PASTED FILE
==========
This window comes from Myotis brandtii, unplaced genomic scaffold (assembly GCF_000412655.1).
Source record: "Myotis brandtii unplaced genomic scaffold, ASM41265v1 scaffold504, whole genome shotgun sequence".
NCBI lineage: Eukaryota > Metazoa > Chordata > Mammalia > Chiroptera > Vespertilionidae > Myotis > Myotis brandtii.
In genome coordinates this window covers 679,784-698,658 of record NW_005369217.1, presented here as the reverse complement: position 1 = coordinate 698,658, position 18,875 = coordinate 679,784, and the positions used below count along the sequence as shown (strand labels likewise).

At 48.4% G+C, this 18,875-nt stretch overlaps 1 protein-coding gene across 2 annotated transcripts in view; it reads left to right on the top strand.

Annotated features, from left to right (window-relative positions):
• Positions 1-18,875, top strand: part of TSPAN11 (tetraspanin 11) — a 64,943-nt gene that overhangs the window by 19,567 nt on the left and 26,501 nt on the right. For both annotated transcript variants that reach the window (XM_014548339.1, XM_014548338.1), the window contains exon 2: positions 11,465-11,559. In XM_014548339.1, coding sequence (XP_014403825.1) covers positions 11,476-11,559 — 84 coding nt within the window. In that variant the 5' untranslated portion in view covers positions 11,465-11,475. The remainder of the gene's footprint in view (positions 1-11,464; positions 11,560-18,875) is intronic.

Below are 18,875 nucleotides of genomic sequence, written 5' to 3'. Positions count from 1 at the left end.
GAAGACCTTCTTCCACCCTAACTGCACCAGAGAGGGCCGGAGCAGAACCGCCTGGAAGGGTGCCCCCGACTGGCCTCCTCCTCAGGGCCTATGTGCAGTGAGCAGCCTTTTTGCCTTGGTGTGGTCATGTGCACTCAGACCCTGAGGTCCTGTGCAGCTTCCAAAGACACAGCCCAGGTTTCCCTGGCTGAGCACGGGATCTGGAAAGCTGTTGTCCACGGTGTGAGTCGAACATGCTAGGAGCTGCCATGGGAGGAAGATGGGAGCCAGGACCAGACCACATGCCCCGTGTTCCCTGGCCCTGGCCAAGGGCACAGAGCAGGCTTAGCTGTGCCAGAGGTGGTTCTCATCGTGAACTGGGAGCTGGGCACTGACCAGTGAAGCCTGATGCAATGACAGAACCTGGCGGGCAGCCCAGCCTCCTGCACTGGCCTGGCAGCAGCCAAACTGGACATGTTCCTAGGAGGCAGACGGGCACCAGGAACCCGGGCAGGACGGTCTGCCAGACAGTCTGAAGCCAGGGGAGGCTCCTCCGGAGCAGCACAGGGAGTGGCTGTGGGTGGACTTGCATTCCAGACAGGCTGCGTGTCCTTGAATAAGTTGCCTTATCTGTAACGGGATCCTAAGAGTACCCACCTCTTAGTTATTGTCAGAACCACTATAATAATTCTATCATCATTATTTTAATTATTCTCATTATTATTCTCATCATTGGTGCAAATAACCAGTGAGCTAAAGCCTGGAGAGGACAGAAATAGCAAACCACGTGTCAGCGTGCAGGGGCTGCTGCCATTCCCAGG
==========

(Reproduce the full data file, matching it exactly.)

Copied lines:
This window comes from Myotis brandtii, unplaced genomic scaffold (assembly GCF_000412655.1).
Source record: "Myotis brandtii unplaced genomic scaffold, ASM41265v1 scaffold504, whole genome shotgun sequence".
NCBI lineage: Eukaryota > Metazoa > Chordata > Mammalia > Chiroptera > Vespertilionidae > Myotis > Myotis brandtii.
In genome coordinates this window covers 679,784-698,658 of record NW_005369217.1, presented here as the reverse complement: position 1 = coordinate 698,658, position 18,875 = coordinate 679,784, and the positions used below count along the sequence as shown (strand labels likewise).

At 48.4% G+C, this 18,875-nt stretch overlaps 1 protein-coding gene across 2 annotated transcripts in view; it reads left to right on the top strand.

Annotated features, from left to right (window-relative positions):
• Positions 1-18,875, top strand: part of TSPAN11 (tetraspanin 11) — a 64,943-nt gene that overhangs the window by 19,567 nt on the left and 26,501 nt on the right. For both annotated transcript variants that reach the window (XM_014548339.1, XM_014548338.1), the window contains exon 2: positions 11,465-11,559. In XM_014548339.1, coding sequence (XP_014403825.1) covers positions 11,476-11,559 — 84 coding nt within the window. In that variant the 5' untranslated portion in view covers positions 11,465-11,475. The remainder of the gene's footprint in view (positions 1-11,464; positions 11,560-18,875) is intronic.

Below are 18,875 nucleotides of genomic sequence, written 5' to 3'. Positions count from 1 at the left end.
GAAGACCTTCTTCCACCCTAACTGCACCAGAGAGGGCCGGAGCAGAACCGCCTGGAAGGGTGCCCCCGACTGGCCTCCTCCTCAGGGCCTATGTGCAGTGAGCAGCCTTTTTGCCTTGGTGTGGTCATGTGCACTCAGACCCTGAGGTCCTGTGCAGCTTCCAAAGACACAGCCCAGGTTTCCCTGGCTGAGCACGGGATCTGGAAAGCTGTTGTCCACGGTGTGAGTCGAACATGCTAGGAGCTGCCATGGGAGGAAGATGGGAGCCAGGACCAGACCACATGCCCCGTGTTCCCTGGCCCTGGCCAAGGGCACAGAGCAGGCTTAGCTGTGCCAGAGGTGGTTCTCATCGTGAACTGGGAGCTGGGCACTGACCAGTGAAGCCTGATGCAATGACAGAACCTGGCGGGCAGCCCAGCCTCCTGCACTGGCCTGGCAGCAGCCAAACTGGACATGTTCCTAGGAGGCAGACGGGCACCAGGAACCCGGGCAGGACGGTCTGCCAGACAGTCTGAAGCCAGGGGAGGCTCCTCCGGAGCAGCACAGGGAGTGGCTGTGGGTGGACTTGCATTCCAGACAGGCTGCGTGTCCTTGAATAAGTTGCCTTATCTGTAACGGGATCCTAAGAGTACCCACCTCTTAGTTATTGTCAGAACCACTATAATAATTCTATCATCATTATTTTAATTATTCTCATTATTATTCTCATCATTGGTGCAAATAACCAGTGAGCTAAAGCCTGGAGAGGACAGAAATAGCAAACCACGTGTCAGCGTGCAGGGGCTGCTGCCATTCCCAGG